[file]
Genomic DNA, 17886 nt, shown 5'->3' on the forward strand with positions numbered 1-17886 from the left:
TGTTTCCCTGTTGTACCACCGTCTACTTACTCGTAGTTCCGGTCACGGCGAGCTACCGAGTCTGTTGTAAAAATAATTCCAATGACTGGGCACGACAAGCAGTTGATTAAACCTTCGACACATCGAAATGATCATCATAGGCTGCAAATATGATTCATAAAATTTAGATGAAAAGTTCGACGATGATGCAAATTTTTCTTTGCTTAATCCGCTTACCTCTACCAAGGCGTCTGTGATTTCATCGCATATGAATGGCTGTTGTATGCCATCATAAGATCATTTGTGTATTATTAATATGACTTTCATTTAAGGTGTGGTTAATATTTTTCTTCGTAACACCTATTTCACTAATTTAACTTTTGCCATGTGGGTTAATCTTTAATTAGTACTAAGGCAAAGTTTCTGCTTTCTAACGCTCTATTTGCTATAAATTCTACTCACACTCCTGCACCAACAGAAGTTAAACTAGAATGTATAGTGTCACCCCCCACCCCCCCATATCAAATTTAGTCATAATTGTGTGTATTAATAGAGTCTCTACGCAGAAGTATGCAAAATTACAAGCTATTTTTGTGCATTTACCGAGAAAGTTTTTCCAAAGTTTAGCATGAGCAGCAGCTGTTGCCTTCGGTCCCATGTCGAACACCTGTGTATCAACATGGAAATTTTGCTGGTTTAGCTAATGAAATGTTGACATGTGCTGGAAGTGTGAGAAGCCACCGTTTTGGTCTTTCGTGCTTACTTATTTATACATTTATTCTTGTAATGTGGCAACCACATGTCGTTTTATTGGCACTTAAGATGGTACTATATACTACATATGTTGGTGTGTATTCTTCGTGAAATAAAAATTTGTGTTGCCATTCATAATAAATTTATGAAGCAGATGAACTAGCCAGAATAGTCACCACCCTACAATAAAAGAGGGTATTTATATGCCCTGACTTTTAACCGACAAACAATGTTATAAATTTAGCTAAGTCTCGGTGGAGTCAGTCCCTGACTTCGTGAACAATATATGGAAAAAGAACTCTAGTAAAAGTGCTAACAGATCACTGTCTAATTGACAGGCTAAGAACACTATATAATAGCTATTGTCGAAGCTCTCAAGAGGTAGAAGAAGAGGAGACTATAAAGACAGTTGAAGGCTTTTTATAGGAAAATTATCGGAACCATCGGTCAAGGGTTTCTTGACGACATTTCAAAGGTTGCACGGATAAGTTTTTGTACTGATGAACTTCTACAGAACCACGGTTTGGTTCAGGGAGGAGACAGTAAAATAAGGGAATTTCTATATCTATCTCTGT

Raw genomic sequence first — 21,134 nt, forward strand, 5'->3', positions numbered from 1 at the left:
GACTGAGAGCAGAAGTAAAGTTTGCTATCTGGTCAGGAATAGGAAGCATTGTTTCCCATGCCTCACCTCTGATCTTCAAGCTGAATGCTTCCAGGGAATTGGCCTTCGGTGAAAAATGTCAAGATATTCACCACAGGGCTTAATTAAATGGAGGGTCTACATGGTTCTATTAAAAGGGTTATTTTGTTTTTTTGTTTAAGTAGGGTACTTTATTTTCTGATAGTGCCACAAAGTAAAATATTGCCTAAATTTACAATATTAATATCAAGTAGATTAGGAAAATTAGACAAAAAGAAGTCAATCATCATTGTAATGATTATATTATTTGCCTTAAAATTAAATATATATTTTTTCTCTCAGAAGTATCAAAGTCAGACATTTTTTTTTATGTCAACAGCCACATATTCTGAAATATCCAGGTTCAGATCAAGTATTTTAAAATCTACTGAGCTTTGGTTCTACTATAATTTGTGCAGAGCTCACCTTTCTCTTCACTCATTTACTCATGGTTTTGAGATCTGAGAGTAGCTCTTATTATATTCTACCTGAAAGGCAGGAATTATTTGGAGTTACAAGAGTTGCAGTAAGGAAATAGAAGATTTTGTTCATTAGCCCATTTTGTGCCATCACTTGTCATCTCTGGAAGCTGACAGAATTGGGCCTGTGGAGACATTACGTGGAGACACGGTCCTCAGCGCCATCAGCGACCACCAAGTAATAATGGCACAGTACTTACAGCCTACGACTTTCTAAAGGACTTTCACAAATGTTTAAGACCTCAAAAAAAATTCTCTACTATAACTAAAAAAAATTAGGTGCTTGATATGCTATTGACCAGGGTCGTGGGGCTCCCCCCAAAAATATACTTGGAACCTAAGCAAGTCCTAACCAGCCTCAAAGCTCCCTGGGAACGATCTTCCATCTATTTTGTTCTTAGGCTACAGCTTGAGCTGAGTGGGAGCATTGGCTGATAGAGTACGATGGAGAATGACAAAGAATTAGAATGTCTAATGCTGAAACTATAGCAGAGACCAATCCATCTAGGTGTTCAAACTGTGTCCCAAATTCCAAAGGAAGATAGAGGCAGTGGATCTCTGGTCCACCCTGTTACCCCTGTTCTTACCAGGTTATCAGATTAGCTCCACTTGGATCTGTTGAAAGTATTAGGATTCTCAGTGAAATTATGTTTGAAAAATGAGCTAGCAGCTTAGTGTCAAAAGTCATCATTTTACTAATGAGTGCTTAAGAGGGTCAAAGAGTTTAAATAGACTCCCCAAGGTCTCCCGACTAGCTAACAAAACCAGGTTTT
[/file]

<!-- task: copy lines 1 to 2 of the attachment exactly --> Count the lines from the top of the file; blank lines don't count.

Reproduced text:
Genomic DNA, 17886 nt, shown 5'->3' on the forward strand with positions numbered 1-17886 from the left:
TGTTTCCCTGTTGTACCACCGTCTACTTACTCGTAGTTCCGGTCACGGCGAGCTACCGAGTCTGTTGTAAAAATAATTCCAATGACTGGGCACGACAAGCAGTTGATTAAACCTTCGACACATCGAAATGATCATCATAGGCTGCAAATATGATTCATAAAATTTAGATGAAAAGTTCGACGATGATGCAAATTTTTCTTTGCTTAATCCGCTTACCTCTACCAAGGCGTCTGTGATTTCATCGCATATGAATGGCTGTTGTATGCCATCATAAGATCATTTGTGTATTATTAATATGACTTTCATTTAAGGTGTGGTTAATATTTTTCTTCGTAACACCTATTTCACTAATTTAACTTTTGCCATGTGGGTTAATCTTTAATTAGTACTAAGGCAAAGTTTCTGCTTTCTAACGCTCTATTTGCTATAAATTCTACTCACACTCCTGCACCAACAGAAGTTAAACTAGAATGTATAGTGTCACCCCCCACCCCCCCATATCAAATTTAGTCATAATTGTGTGTATTAATAGAGTCTCTACGCAGAAGTATGCAAAATTACAAGCTATTTTTGTGCATTTACCGAGAAAGTTTTTCCAAAGTTTAGCATGAGCAGCAGCTGTTGCCTTCGGTCCCATGTCGAACACCTGTGTATCAACATGGAAATTTTGCTGGTTTAGCTAATGAAATGTTGACATGTGCTGGAAGTGTGAGAAGCCACCGTTTTGGTCTTTCGTGCTTACTTATTTATACATTTATTCTTGTAATGTGGCAACCACATGTCGTTTTATTGGCACTTAAGATGGTACTATATACTACATATGTTGGTGTGTATTCTTCGTGAAATAAAAATTTGTGTTGCCATTCATAATAAATTTATGAAGCAGATGAACTAGCCAGAATAGTCACCACCCTACAATAAAAGAGGGTATTTATATGCCCTGACTTTTAACCGACAAACAATGTTATAAATTTAGCTAAGTCTCGGTGGAGTCAGTCCCTGACTTCGTGAACAATATATGGAAAAAGAACTCTAGTAAAAGTGCTAACAGATCACTGTCTAATTGACAGGCTAAGAACACTATATAATAGCTATTGTCGAAGCTCTCAAGAGGTAGAAGAAGAGGAGACTATAAAGACAGTTGAAGGCTTTTTATAGGAAAATTATCGGAACCATCGGTCAAGGGTTTCTTGACGACATTTCAAAGGTTGCACGGATAAGTTTTTGTACTGATGAACTTCTACAGAACCACGGTTTGGTTCAGGGAGGAGACAGTAAAATAAGGGAATTTCTATATCTATCTCTGT